Even if the Japanese economy continues to cruise uneventfully, considerable doses of potentially harmful policy measures have been taken underneath the calm surface. Some people say that Japan's post-bubble economy, popularly referred to as the "lost two decades," is now becoming the "lost three decades." In order to avoid turning it into the "lost four decades," Japan needs to address key policy issues by taking advantage of the gradually increasing leeway. From a long-term historic perspective, this year can be seen as a critical juncture that determines the success or failure of Japan in this endeavor.
- ^ "Kojin Jiku-ni 2,800-oku-yen Zozei: Hojinzei wa Zogen Zero [Tax Increase Worth 280 billion yen to Impose Greater Burden Mainly on Individuals: Overall Burden on Businesses Will Remain Unchanged]," Nihon Keizai Shimbun (Electronic Edition), December 14, 2017.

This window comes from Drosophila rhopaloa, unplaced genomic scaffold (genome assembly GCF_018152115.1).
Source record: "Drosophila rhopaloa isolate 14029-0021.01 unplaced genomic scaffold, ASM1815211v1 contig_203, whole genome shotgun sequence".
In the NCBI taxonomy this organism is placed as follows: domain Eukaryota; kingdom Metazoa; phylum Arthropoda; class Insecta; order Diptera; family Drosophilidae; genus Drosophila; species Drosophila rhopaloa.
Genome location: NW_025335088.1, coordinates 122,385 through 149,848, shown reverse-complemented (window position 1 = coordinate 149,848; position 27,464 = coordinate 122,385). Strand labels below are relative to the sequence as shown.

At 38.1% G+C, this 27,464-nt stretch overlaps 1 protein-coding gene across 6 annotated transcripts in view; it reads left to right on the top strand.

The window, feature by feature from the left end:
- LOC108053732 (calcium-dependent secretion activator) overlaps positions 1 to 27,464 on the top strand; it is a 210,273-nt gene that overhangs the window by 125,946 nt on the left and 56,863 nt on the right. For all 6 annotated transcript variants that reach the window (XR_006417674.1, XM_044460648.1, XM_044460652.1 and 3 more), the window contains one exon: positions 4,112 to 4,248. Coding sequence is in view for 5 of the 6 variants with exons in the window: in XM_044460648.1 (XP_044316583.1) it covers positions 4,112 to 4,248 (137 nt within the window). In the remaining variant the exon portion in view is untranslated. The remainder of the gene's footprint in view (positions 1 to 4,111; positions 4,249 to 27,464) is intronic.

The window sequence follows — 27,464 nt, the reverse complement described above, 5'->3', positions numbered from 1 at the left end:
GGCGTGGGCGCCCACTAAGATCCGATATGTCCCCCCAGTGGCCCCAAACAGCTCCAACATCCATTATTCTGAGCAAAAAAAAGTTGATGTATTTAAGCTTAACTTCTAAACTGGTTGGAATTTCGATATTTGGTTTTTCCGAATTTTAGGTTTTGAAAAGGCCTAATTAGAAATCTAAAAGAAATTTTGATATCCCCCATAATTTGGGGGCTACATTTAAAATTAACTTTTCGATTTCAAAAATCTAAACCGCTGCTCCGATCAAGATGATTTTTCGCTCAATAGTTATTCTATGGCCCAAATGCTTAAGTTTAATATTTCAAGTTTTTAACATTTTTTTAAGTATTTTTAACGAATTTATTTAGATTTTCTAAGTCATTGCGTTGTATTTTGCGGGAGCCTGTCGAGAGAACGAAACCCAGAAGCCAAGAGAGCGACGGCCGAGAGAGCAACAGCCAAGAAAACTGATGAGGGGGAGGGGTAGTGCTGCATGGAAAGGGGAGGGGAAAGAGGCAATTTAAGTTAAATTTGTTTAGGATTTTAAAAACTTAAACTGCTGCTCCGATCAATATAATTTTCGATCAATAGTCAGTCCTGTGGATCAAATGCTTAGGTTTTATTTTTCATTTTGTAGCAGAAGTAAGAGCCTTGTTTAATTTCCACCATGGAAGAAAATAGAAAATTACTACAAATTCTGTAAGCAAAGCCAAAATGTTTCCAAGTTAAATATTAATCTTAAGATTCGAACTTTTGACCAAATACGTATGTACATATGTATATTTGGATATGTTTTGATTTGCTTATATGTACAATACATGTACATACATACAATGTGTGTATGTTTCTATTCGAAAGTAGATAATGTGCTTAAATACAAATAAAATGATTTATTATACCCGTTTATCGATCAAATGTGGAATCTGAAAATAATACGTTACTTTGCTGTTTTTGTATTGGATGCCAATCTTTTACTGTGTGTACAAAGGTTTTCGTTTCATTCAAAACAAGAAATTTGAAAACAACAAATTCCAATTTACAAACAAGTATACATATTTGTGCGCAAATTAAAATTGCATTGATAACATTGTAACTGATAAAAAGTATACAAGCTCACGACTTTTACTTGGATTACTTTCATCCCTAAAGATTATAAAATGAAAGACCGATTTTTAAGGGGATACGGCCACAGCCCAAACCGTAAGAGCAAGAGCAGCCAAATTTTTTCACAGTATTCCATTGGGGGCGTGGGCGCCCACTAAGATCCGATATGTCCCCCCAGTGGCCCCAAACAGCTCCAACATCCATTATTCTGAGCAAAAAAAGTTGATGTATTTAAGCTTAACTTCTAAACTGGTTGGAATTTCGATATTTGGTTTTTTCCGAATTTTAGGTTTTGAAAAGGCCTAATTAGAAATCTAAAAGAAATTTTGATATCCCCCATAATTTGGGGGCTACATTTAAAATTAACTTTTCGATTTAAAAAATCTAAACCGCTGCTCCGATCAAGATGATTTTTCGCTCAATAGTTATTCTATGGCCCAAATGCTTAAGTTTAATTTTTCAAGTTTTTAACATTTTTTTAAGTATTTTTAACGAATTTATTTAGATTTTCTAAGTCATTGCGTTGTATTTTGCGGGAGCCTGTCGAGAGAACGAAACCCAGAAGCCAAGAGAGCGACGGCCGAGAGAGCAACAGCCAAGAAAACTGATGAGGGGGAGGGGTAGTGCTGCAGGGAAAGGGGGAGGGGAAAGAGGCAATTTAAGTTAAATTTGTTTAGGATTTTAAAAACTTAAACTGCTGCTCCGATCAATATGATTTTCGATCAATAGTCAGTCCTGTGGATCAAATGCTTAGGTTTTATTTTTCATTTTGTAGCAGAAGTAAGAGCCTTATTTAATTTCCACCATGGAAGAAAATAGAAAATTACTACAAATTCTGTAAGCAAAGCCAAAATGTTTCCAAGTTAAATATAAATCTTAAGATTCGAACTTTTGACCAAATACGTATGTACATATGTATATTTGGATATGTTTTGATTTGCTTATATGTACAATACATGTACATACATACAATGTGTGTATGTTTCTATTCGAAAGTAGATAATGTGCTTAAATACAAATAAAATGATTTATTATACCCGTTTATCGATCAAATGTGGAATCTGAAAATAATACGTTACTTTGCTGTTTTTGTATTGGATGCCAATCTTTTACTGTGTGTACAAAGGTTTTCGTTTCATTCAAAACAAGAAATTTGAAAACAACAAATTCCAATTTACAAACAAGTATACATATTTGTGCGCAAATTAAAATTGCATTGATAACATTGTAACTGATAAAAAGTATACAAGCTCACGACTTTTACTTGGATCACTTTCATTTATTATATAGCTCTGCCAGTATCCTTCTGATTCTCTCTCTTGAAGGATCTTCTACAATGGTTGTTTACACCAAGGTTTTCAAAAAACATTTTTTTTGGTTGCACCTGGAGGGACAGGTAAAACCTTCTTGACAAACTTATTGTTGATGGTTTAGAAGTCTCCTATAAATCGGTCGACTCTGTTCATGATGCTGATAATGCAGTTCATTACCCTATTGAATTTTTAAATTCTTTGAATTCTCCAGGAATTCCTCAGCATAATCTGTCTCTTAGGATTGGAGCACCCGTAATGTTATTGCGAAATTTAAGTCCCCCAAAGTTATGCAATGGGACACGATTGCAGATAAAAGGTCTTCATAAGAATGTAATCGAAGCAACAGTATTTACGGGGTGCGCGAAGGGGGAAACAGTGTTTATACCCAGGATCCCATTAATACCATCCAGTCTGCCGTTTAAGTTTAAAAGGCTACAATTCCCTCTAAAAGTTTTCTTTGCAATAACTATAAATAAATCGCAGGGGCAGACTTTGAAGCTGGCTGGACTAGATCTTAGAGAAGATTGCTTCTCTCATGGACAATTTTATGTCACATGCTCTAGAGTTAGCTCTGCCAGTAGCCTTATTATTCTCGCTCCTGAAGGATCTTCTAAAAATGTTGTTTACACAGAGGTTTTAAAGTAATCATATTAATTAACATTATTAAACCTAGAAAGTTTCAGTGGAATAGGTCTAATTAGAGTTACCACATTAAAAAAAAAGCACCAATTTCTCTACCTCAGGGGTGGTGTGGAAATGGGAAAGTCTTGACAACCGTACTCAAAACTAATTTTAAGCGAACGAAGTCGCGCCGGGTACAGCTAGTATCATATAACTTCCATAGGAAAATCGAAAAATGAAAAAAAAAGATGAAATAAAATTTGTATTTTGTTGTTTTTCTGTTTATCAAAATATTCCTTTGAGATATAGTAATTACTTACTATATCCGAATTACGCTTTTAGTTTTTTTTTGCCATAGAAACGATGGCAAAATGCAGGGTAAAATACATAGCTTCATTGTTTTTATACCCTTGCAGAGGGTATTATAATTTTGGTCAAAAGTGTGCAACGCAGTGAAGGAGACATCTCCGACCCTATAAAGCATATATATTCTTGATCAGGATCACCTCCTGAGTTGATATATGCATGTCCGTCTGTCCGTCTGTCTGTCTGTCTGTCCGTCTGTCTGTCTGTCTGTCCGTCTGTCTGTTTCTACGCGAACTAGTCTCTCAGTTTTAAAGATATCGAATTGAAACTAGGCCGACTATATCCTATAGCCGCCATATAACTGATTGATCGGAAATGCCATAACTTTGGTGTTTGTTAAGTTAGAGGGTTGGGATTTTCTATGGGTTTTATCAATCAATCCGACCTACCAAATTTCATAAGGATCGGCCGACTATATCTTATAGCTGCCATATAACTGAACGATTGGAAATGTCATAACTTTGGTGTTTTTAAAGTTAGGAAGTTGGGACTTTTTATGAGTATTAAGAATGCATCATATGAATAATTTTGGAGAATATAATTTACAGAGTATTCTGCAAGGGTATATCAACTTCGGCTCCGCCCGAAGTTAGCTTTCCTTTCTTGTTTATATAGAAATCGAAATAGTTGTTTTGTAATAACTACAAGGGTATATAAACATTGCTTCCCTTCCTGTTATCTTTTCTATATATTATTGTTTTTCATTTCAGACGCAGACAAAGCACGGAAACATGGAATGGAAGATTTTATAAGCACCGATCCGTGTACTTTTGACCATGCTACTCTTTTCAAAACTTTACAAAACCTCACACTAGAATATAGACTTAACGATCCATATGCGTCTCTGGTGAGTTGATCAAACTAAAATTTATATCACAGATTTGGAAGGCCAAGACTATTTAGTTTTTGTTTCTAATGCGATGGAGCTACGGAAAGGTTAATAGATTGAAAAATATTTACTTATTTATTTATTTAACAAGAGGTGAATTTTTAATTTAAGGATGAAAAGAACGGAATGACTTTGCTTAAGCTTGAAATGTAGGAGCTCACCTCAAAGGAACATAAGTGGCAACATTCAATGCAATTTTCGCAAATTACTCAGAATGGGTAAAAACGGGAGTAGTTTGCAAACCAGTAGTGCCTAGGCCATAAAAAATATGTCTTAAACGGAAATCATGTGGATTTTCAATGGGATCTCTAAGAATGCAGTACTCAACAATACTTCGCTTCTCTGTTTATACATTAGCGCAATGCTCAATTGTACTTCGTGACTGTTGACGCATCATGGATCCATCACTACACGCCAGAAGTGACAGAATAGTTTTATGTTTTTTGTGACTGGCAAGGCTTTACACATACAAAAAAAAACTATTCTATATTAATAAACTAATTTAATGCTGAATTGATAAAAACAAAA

- Brückner, M., and E. Pappa, 2015, "News Shocks in the Data: Olympic Games and Their Macroeconomic Effects," Journal of Money, Credit and Banking, Vol. 47, pp. 1339-1367.
- Oshima, Keiji and Tomohiko Sato, 2017, "Kakei Chosa-to kara Saguru Chingin Teimei no Riyu: Kigyo Futan no Zodai [Reasons behind Sluggish Pay Growth as Seen in the Family Income and Expenditure Survey, etc.: Growing Burden on Businesses]," Chapter 9 in Yuji Genda (ed.), Hitode Busoku nanoni Naze Chingin wa Agaranainoka [Why Wages are Stagnant Even When Businesses are Understaffed], Keio University Press
February 15, 2018